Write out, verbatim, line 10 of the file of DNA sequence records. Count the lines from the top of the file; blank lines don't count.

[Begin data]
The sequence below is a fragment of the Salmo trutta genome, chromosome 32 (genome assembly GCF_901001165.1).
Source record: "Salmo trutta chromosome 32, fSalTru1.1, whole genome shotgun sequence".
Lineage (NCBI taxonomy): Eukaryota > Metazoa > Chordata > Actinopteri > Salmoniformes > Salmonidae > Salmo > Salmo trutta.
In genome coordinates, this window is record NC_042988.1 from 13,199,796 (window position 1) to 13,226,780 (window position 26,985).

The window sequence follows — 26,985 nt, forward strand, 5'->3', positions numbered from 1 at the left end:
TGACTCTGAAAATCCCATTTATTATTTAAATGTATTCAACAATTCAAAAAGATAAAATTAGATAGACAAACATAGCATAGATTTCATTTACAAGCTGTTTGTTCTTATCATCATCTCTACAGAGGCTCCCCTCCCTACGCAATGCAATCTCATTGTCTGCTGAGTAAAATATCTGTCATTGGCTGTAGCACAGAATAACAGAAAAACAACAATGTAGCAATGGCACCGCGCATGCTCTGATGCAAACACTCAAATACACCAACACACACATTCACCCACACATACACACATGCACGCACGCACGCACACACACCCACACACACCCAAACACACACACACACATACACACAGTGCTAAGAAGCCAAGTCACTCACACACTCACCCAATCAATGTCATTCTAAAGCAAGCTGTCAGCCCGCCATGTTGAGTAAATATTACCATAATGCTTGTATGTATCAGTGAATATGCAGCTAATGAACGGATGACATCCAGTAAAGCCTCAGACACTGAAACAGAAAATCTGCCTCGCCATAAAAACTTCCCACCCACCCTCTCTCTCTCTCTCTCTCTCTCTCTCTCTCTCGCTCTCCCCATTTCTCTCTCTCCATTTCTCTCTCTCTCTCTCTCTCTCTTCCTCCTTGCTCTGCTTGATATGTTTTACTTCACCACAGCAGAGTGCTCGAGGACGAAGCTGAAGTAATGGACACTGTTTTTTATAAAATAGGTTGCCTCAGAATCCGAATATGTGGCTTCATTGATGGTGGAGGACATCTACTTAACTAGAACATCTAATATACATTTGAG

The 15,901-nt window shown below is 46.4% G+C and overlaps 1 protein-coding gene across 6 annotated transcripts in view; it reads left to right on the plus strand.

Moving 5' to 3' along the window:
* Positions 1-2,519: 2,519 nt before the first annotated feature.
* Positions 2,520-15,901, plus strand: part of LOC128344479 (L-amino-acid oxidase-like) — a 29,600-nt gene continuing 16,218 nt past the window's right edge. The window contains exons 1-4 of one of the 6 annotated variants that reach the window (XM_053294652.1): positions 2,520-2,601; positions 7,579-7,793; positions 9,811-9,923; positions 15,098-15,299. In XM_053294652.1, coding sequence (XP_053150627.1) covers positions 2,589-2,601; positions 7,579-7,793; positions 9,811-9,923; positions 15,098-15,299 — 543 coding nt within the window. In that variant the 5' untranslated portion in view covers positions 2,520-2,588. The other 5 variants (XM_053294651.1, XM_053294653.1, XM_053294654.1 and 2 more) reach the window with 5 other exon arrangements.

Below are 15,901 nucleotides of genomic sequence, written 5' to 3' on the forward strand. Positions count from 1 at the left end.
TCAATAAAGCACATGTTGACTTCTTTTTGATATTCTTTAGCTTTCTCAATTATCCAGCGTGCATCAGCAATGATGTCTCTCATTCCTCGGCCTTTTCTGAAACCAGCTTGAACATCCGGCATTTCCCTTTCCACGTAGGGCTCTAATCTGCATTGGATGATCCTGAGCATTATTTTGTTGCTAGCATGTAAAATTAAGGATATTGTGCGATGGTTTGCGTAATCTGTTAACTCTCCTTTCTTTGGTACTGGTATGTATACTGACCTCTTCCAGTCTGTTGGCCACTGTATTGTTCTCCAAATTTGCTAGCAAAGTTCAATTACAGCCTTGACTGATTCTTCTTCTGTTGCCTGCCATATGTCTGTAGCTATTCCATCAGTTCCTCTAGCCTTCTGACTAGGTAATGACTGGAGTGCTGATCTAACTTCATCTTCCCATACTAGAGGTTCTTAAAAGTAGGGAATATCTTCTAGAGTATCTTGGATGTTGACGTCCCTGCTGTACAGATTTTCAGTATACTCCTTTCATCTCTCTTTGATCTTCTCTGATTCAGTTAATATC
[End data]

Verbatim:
* Positions 2,520-15,901, plus strand: part of LOC128344479 (L-amino-acid oxidase-like) — a 29,600-nt gene continuing 16,218 nt past the window's right edge. The window contains exons 1-4 of one of the 6 annotated variants that reach the window (XM_053294652.1): positions 2,520-2,601; positions 7,579-7,793; positions 9,811-9,923; positions 15,098-15,299. In XM_053294652.1, coding sequence (XP_053150627.1) covers positions 2,589-2,601; positions 7,579-7,793; positions 9,811-9,923; positions 15,098-15,299 — 543 coding nt within the window. In that variant the 5' untranslated portion in view covers positions 2,520-2,588. The other 5 variants (XM_053294651.1, XM_053294653.1, XM_053294654.1 and 2 more) reach the window with 5 other exon arrangements.